Lutwidge was promoted vice-admiral on 1 June 1795, and following the mutiny which erupted at the Nore on 12 May 1797 he was appointed commander-in-chief of that station in succession to Vice-Admiral Charles Buckner, kissing the hand of the King before departing for his post in June. To him fell the burden of trying the mutineers, and he spent much time embroiled with various captains over their wish to have certain men released. He also presided over the court-martial of Captain John Williamson of the Agincourt 64 at Sheerness on 4 December which found that officer guilty of disobeying signals and of not getting into action at the Battle of Camperdown on 11 October 1797, although it cleared him of cowardice and disaffection. During his command of the Nore Lutwidge flew his flag aboard the Sandwich 90, Captain James Mosse, transferring from October 1797 to the Zealand 74, Captain Thomas Parr.
In April 1799 he transferred to the command of the more strategically important Downs station where he generally flew his flag aboard the Overyssel 64, Captain John Bazely. It was to the Nore that the neutral Dutch frigate Freja 40 was brought following her encounter with the Nemesis 28, Captain Thomas Baker, on 25 July 1800, an affair that Lutwidge handled diplomatically, although by then the damage had been done and war with the Netherlands soon followed. At the beginning of November 1801 he hoisted his flag aboard the Trent 36, Captain Sir Edward Hamilton, to attend the court martial at Portsmouth of Vice-Admiral Sir William Parker for having despatched his flagship on a cruise to a different station, and he returned to the Downs before the end of the month.
In January 1802 Lutwidge’s nephew, Lieutenant Henry Lutwidge, was committed to Winchester Gaol to await trial for the ‘wilful murder’ of a seaman, Thomas Fagan, who he had struck several times with the tiller when the man had been drunk and abusive whilst in the launch of the Resistance 38, Captain Henry Digby at Spithead. Fagan had died shortly afterwards but as there had been no sign of violence to his body it had been assumed that he had died of intoxication. Following a submission to the Admiralty the seaman’s body had been dug up from the burial ground at Haslar Hospital and the Coroner’s Jury had declared it to be a murder. At his trial in March Henry Lutwidge was acquitted of murder but found guilty of manslaughter and sentenced to a fine of one hundred guineas and three months in prison.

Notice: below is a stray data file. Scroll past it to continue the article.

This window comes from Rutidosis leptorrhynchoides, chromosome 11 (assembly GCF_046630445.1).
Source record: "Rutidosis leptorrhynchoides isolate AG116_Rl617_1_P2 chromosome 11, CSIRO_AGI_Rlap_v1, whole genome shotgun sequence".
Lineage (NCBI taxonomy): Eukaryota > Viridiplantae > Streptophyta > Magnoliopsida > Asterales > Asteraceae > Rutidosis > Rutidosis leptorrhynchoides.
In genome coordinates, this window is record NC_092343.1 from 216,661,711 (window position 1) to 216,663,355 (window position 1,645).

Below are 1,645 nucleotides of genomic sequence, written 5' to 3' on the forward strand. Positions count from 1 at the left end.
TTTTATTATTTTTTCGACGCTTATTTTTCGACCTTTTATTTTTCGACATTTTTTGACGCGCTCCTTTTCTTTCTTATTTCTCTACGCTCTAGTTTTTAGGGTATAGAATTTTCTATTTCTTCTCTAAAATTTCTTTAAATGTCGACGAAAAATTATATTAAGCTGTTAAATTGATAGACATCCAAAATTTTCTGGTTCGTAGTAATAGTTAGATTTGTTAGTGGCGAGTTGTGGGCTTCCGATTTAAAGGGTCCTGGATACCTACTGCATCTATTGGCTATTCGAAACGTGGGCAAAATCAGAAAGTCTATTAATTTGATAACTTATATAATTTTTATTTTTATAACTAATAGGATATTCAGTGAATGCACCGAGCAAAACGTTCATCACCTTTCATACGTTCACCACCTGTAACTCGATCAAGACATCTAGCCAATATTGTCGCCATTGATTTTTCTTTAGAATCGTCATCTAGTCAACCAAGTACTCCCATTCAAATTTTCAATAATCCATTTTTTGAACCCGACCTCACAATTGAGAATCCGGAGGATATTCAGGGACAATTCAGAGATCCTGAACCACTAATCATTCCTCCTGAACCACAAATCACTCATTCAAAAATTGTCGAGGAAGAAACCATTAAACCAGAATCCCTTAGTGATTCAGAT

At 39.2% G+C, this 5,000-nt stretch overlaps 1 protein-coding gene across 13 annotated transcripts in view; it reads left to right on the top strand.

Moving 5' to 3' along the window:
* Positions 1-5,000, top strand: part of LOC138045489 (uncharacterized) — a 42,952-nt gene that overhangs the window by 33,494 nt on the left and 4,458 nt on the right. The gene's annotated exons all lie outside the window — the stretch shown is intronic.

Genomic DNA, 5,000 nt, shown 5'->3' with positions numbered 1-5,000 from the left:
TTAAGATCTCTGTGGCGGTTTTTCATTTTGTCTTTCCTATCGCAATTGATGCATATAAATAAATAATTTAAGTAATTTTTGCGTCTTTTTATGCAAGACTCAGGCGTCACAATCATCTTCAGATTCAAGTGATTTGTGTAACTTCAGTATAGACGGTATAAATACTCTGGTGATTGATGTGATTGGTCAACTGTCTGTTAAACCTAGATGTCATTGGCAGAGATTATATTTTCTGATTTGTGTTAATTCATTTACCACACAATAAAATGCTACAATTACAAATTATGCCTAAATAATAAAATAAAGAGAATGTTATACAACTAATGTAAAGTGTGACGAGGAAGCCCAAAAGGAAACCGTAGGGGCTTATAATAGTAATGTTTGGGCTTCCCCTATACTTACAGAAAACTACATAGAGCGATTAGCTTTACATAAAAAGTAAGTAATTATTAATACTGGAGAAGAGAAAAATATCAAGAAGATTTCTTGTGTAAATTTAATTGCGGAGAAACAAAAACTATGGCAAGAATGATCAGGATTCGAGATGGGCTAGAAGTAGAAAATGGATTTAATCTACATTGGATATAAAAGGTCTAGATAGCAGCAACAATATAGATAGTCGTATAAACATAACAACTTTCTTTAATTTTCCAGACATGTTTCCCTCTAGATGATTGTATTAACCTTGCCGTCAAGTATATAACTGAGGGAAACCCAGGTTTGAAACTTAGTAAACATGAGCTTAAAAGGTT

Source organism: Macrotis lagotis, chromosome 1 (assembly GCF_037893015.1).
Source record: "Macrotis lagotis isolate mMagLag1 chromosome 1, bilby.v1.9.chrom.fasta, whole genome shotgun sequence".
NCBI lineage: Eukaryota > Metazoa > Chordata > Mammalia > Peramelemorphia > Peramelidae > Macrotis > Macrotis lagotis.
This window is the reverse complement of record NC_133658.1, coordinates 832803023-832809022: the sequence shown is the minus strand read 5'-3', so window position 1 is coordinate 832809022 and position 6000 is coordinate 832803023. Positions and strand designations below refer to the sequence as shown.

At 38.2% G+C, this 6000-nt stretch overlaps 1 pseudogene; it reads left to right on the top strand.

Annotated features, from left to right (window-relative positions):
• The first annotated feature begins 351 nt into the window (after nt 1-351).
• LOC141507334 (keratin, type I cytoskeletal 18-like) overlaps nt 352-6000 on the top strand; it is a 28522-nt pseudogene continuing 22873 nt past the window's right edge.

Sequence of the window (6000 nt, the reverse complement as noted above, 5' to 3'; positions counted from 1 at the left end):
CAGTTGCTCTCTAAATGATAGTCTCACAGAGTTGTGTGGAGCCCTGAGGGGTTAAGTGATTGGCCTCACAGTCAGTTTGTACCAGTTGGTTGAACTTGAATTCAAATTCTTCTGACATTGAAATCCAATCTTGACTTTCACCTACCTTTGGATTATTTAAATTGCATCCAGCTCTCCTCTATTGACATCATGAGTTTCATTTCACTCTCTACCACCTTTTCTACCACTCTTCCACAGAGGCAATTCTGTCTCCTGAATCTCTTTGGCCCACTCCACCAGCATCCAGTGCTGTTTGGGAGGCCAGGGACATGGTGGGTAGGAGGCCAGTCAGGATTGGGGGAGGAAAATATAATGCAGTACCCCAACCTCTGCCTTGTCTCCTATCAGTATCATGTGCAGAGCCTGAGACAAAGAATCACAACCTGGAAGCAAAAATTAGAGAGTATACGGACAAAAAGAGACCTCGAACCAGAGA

On 19 April 1802 Lutwidge struck his flag in the Downs from the St. Albans 64, Captain Sir Frederick Thesiger, to which ship he had removed in January, and he retired ashore. He was promoted admiral on 1 January 1801.
Admiral Lutwidge died on 16 August 1814 at his estate of Holm Rook Hall near Ravenglass in Cumbria.
On 11 June 1789, at which time he was living in Argyll Street, London he married Catherine Bateson who predeceased him in 1810 without having had children. His nephew, Henry Lutwidge, entered the service with him in June 1794 on the Terrible, was a prisoner of France from 1804-14, and eventually reached the rank of commander.
Lutwidge earned deserved praise for his stewardship of the Downs station at the end of his career.